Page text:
It rained hard in these parts all day today. The distant hills were smudged with mist and the low steel grey sky felt oppressive. The short time I spent in the sun-kissed South of France, in May last year, now seems centuries ago. Occasionally as an antidote to dull days I recall the clear blue skies, the shimmering azure sea and the colourful food markets of Provence. One memory of the holiday has hooked itself crochet like into my mind; it is the taste of the orange wine, which is a speciality of the region. Now that Seville (marmalade) oranges are in season I decided to make a batch of Vin d’ Orange.
Category Archives: Recipes
As an expression, it’s never too late to bake a Christmas cake, may not be in the same league as one of my favourite quotes ‘It’s never too late to be who you might have been’ (George Eliot). This recipe is from a Delia Smith Christmas Cookery book; she calls it last-minute Christmas mincemeat cake. It seems to prove the point that as in life so too in Christmas baking it’s never too late. Once cooked it can be iced in the traditional way, topped with a glazed nut topping, or simply left as is.
I went to see ‘Cézanne et Paris’ an exhibition at the Musée du Luxembourg (running until 26th February 2012) when I was in Paris last week. Cézanne urged by his old school friend Émile Zola to come to Paris, to further his artistic career, arrived in the capital aged twenty-one in 1861. From then on Cézanne travelled back and forth between Paris and his native Province, he did however return permanently to the landscapes of his childhood for the last fifteen years of his life. The exhibition is of Cézanne’s Parisian works and includes a picture of Zola; sadly the two friends fell out possibly because of Zola’s portrayal of an artist, loosely based on Cézanne, in his novel The Masterpiece.
I don’t buy biscuits. I simply don’t because I might simply scoff the lot. Plus there is the vexatious question of dubious ingredients in some shop bought biscuits (think additives and trans fats). However I do have a sweet a tooth so I occasionally bake a batch of biscuits. These vanilla biscuits are one of the first things I learnt to bake many years ago; they are beyond easy to make and if you exclude the cooking time the making of them takes just five minutes. You should get about twenty from this recipe.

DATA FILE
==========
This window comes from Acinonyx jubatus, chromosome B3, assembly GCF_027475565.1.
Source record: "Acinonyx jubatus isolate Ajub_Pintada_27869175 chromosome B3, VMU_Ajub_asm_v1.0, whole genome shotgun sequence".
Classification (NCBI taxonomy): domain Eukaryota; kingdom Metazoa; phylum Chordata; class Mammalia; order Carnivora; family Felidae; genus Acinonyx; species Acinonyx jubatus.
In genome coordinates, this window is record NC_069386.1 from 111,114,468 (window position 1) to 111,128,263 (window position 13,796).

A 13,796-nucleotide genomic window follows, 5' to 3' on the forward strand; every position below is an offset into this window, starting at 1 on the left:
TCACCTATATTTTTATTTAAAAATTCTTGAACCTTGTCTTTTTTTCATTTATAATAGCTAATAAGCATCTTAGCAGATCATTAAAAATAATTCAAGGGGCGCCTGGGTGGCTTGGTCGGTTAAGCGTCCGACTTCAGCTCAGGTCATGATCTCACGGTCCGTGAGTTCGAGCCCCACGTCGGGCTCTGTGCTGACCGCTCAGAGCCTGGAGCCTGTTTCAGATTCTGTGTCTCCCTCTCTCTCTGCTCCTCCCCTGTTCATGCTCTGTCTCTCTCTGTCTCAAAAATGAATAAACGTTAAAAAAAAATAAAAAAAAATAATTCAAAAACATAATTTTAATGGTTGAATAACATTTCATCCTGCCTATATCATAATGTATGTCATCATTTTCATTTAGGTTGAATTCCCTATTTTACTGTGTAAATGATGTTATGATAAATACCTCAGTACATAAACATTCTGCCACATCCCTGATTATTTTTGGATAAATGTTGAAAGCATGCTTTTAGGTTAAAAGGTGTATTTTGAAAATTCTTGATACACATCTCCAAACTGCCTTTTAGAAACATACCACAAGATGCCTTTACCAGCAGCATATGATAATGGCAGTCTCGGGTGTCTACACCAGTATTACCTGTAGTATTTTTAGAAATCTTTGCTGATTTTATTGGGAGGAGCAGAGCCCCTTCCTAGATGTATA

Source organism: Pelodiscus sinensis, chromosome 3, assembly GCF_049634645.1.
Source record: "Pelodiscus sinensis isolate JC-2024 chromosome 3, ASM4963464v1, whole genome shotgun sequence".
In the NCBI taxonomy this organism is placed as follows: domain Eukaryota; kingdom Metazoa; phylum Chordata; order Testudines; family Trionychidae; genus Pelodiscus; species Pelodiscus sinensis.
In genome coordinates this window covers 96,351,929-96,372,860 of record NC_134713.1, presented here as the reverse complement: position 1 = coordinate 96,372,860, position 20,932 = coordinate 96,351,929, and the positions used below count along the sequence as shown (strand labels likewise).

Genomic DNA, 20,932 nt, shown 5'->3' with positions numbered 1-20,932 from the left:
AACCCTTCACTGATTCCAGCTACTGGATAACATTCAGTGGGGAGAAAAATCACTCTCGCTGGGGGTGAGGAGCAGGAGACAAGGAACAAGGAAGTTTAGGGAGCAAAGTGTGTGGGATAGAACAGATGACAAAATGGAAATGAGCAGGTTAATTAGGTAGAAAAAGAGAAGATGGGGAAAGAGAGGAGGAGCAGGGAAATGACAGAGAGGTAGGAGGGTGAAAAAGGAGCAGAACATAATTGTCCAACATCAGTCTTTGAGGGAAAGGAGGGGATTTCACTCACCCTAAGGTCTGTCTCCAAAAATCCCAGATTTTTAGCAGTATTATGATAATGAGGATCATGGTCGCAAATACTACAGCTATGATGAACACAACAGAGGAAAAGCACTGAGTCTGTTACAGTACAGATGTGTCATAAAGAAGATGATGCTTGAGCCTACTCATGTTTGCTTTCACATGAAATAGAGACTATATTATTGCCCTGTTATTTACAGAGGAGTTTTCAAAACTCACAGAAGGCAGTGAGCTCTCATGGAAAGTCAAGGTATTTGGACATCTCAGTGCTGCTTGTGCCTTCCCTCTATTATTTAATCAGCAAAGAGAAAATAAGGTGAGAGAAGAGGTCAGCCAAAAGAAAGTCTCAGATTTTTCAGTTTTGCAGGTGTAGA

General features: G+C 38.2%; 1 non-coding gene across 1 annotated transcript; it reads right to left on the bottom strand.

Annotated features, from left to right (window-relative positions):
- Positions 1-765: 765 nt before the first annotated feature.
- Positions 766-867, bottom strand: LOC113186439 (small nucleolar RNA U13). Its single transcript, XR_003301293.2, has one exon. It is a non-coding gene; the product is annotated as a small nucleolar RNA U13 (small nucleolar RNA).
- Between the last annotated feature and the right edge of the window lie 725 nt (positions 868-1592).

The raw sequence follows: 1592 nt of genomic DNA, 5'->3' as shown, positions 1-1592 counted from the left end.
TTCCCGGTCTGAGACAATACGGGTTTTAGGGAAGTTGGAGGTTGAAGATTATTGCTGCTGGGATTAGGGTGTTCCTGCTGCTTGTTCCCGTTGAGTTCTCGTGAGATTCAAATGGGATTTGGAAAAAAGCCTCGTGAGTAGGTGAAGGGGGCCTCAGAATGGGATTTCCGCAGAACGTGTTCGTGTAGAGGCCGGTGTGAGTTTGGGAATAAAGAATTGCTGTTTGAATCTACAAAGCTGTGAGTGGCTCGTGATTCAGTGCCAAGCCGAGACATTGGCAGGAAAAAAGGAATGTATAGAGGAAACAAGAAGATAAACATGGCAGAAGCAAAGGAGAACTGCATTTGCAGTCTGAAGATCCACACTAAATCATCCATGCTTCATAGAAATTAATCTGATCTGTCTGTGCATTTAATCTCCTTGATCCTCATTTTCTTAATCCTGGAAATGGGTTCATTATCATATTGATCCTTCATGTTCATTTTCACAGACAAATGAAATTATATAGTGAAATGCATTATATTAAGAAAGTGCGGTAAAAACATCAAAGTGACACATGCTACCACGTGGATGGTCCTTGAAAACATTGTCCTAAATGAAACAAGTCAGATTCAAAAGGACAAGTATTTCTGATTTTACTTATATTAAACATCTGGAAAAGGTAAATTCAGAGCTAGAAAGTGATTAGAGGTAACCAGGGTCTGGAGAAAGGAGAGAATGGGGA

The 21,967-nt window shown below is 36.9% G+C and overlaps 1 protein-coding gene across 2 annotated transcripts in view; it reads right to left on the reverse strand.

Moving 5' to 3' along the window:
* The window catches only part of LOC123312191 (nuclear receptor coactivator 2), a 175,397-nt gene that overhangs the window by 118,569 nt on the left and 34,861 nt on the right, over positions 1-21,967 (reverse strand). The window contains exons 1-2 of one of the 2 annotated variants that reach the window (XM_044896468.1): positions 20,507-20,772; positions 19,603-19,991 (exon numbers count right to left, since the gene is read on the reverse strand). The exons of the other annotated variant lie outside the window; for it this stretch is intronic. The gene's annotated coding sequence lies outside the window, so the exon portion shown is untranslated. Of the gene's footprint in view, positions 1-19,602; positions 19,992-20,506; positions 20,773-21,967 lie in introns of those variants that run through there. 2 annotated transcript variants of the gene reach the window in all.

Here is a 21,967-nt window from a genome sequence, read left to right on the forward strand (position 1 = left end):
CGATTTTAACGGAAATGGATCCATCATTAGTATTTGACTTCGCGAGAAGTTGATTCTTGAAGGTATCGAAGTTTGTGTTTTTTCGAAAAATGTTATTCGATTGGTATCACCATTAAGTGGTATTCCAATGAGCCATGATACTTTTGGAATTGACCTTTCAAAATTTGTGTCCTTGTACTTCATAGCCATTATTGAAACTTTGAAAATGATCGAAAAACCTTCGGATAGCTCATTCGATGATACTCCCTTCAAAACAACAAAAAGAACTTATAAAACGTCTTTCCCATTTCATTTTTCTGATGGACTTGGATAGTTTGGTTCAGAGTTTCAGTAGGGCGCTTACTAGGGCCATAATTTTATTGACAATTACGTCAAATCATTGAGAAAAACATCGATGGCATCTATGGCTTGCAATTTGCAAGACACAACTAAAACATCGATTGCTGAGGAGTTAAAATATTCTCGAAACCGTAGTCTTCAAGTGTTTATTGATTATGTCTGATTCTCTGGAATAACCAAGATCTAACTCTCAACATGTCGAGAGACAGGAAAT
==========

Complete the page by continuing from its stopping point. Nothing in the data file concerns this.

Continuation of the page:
I love the glorious aroma of freshly baked home-made bread. However I have limited bread making skills and I am rather scared of using yeast so other than occasionally making focaccia I tend to stick to baking breads that don’t require it. The yeast free spelt bread pictured above is very easy to make; it is just the thing when you want to cut back on your wheat intake and it tastes delicious. The recipe comes from ‘Cornucopia at Home: The Cook Book’.
Am I alone in sticking to a very limited choice of foods to eat for breakfast? I usually select either the healthy option of a bowl of porridge with yogurt or the not so healthy alternative of a scone. In an effort to make some tiny changes to my breakfast routine, when I was baking a batch of scones for the freezer I added walnuts and dried mango instead of the usual couple of handfuls of sultans. I try to avoid dairy as much as possible but I have never been able to find an acceptable substitute to use for baking, if anyone knows one please let me know.
I am of the make-your-own-pastry-tribe but if you’re not and would like to make the tart you could always seek out a good ready-made pastry. When a recipe calls for a pastry shell to be baked blind, I adopt a twenty-four hour approach to tackling it; I make the pastry and bake the shell the evening before it’s needed and then all I have to do the following day is make the filling and cook off the tart. This is a Simon Hopkinson recipe, I suspect everybody is probably into Simon Hopkinson’s latest book, The Good Cook, post his recent BBC series, but the chocolate tart recipe is from his older and excellent book Roast Chicken and Other Stories published by Ebury Press in 1994.
For the pastry
65g icing sugar
2 egg yolks
225g plain flour
For the filling
3 egg yolks
2 whole eggs
40g caster sugar